It’s the five-year anniversary of Jake’s death, and his 18-year-old sister Jaycee is still grieving. In order to feel closer to him, she wears his clothes and recreates the daredevil stunts he performed while exploring abandoned sites and buildings. A group of friends decide to tag along with her: Nathalie, her bossy, cautious ex-best friend, Zach, an inveterate gamer, Bishop, a broken-hearted young man, and Mik, Jake’s mysterious friend. Will Jaycee be able to put the past behind her and look to the future?
You Were Here is a young adult fiction that will also appeal to adult readers. The story is told from 5 different points of view: Jaycee’s is written in the first person, while the other characters’ are in the 3rd person. The book is a mixed media novel that alternates between prose (Jaycee, Nathalie and Zach), graphic novel (Mik) and word art poetry (Bishop). The artwork is beautiful, and it allows the story to be more energetic and powerful. You Were Here deals with two important themes: mourning and depression, but it does so without weighing down the story. In addition, I especially enjoyed the fact that the group of friends went urban exploring. It reminded me of my childhood when I lived close to an airport where a lot of buildings were abandoned. Like Jaycee’s group of friends, I was curious about what these sites were hiding. However, I must say though that I was sometimes impatient with Jaycee, with the way she reacted. On the whole though, this novel was original and entertaining, and I highly recommend it.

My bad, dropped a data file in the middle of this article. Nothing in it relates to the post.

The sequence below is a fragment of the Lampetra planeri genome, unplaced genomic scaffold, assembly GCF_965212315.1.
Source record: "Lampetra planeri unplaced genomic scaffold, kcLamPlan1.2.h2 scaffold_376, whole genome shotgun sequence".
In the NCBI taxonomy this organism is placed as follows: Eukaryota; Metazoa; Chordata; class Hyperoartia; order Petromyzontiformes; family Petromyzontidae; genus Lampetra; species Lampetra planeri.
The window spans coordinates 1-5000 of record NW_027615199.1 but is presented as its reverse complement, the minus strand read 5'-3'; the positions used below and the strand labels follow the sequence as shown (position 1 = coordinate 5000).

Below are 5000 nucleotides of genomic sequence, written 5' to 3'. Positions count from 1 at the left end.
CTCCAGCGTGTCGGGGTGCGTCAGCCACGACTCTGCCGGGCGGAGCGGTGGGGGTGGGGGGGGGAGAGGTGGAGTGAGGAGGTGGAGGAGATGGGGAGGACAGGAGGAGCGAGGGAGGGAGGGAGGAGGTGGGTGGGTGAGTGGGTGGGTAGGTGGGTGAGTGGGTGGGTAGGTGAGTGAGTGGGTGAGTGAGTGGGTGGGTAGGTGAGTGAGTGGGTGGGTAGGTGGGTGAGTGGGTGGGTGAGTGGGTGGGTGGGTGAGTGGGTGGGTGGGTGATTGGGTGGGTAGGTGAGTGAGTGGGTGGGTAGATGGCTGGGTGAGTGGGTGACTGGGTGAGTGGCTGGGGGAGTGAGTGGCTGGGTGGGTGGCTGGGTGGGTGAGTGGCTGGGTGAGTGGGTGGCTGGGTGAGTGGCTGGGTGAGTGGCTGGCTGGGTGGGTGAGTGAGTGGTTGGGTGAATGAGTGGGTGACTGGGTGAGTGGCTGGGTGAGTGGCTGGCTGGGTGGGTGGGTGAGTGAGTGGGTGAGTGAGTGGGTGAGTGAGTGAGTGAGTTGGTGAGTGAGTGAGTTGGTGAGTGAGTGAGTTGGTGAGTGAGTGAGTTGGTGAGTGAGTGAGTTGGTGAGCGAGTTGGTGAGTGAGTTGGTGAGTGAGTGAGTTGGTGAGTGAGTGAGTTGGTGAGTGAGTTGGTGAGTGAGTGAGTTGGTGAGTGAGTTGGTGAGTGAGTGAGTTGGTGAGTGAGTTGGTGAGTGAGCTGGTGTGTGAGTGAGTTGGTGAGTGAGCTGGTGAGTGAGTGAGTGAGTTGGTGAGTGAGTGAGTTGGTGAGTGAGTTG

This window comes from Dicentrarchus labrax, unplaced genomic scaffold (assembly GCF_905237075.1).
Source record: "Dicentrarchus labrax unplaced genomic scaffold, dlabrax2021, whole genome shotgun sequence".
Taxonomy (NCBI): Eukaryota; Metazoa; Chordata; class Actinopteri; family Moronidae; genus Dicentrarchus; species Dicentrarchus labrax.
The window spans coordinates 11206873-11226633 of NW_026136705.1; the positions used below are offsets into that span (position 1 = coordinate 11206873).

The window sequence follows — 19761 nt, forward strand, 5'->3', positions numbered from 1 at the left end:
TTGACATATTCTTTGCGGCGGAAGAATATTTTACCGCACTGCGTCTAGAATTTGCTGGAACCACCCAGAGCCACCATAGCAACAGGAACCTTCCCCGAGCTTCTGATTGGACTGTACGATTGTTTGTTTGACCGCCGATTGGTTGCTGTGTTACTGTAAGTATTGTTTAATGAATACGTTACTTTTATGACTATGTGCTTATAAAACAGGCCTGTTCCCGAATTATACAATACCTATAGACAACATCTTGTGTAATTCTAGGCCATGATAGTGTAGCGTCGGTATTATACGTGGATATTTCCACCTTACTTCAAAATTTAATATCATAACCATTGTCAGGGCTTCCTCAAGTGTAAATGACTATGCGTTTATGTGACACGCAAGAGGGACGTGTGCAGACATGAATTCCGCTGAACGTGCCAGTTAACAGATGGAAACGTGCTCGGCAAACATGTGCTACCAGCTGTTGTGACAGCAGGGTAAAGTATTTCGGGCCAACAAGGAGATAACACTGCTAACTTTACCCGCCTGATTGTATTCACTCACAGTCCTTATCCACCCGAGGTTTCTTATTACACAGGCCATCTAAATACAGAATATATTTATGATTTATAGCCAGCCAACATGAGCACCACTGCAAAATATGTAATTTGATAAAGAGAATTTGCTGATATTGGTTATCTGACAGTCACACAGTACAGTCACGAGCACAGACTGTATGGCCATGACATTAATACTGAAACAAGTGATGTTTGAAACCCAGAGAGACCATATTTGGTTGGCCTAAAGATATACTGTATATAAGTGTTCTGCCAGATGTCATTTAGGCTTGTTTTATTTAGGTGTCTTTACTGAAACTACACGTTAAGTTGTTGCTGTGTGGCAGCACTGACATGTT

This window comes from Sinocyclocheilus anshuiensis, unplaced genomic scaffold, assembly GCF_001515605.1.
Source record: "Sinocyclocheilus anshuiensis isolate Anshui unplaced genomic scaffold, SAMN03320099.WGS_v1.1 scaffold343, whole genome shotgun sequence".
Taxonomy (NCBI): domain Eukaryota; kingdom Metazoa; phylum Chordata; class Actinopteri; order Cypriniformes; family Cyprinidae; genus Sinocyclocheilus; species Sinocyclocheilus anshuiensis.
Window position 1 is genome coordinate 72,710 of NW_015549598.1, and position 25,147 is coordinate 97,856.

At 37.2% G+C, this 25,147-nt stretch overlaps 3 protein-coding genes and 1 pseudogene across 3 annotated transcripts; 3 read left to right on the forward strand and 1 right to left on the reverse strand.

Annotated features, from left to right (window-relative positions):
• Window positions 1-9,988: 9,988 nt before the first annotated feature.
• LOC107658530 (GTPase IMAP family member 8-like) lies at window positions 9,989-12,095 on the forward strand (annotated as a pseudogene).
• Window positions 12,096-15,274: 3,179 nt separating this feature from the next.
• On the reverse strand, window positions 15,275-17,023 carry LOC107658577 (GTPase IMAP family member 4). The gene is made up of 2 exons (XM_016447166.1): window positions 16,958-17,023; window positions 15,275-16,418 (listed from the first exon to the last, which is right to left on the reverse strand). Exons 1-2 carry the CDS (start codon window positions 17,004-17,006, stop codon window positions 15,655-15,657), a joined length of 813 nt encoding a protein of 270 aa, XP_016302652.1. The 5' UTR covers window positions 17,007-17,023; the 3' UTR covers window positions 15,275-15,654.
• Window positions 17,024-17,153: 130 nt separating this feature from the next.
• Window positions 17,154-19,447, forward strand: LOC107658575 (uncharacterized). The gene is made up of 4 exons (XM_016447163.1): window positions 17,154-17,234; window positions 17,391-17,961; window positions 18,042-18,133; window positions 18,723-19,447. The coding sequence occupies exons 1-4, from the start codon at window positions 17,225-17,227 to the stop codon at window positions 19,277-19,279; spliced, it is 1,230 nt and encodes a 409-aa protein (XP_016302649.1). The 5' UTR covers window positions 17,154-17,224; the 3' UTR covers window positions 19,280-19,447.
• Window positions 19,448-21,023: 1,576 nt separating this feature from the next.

You Were Here was sent to me for free in exchange for an honest review.
About the author and her work: Cori McCarthy’s Website.
Fun facts about the author and the book:
- Cori McCarthy got the idea for the novel while watching a documentary on the National Geographic channel about people who explore abandoned buildings.
- The urbex locations featured in You Were Here are real, although the Ridges’ TB ward and the Randall Park Mall have recently been razed.
- Cori McCarthy’s first job was as a zombie entertainer at Geauga Lake Amusement Park, one of the sites the group of friends explore.
- The book is dedicated to Matthew Wakefield, a classmate and friend who died when the author was in eighth grade.
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